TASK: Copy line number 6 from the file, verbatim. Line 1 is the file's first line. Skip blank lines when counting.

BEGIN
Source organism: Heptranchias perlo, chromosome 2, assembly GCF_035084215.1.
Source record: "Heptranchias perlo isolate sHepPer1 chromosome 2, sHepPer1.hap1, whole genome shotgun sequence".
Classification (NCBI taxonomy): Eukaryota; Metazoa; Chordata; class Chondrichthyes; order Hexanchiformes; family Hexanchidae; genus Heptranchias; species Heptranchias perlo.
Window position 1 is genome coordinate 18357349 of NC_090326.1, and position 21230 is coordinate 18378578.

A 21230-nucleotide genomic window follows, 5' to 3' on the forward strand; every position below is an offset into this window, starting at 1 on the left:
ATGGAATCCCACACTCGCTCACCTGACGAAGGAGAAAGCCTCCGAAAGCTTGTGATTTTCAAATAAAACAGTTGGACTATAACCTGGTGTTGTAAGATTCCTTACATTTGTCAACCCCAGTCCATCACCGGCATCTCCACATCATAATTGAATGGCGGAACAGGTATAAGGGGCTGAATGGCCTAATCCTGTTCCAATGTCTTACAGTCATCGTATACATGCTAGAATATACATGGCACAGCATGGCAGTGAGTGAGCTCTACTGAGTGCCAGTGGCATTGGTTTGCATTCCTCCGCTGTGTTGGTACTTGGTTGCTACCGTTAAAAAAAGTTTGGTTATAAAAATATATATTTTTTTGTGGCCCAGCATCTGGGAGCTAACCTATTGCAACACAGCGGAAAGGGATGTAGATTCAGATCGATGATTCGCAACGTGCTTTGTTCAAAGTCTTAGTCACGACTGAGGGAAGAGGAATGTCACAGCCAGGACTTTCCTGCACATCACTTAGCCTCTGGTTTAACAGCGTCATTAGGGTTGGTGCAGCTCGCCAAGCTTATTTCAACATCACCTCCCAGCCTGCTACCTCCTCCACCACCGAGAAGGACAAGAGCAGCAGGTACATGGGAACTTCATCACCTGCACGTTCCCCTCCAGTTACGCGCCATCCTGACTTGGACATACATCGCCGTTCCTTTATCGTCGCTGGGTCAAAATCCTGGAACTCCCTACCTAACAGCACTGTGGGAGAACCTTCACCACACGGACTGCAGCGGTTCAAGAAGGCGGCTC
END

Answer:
ATGGAATCCCACACTCGCTCACCTGACGAAGGAGAAAGCCTCCGAAAGCTTGTGATTTTCAAATAAAACAGTTGGACTATAACCTGGTGTTGTAAGATTCCTTACATTTGTCAACCCCAGTCCATCACCGGCATCTCCACATCATAATTGAATGGCGGAACAGGTATAAGGGGCTGAATGGCCTAATCCTGTTCCAATGTCTTACAGTCATCGTATACATGCTAGAATATACATGGCACAGCATGGCAGTGAGTGAGCTCTACTGAGTGCCAGTGGCATTGGTTTGCATTCCTCCGCTGTGTTGGTACTTGGTTGCTACCGTTAAAAAAAGTTTGGTTATAAAAATATATATTTTTTTGTGGCCCAGCATCTGGGAGCTAACCTATTGCAACACAGCGGAAAGGGATGTAGATTCAGATCGATGATTCGCAACGTGCTTTGTTCAAAGTCTTAGTCACGACTGAGGGAAGAGGAATGTCACAGCCAGGACTTTCCTGCACATCACTTAGCCTCTGGTTTAACAGCGTCATTAGGGTTGGTGCAGCTCGCCAAGCTTATTTCAACATCACCTCCCAGCCTGCTACCTCCTCCACCACCGAGAAGGACAAGAGCAGCAGGTACATGGGAACTTCATCACCTGCACGTTCCCCTCCAGTTACGCGCCATCCTGACTTGGACATACATCGCCGTTCCTTTATCGTCGCTGGGTCAAAATCCTGGAACTCCCTACCTAACAGCACTGTGGGAGAACCTTCACCACACGGACTGCAGCGGTTCAAGAAGGCGGCTC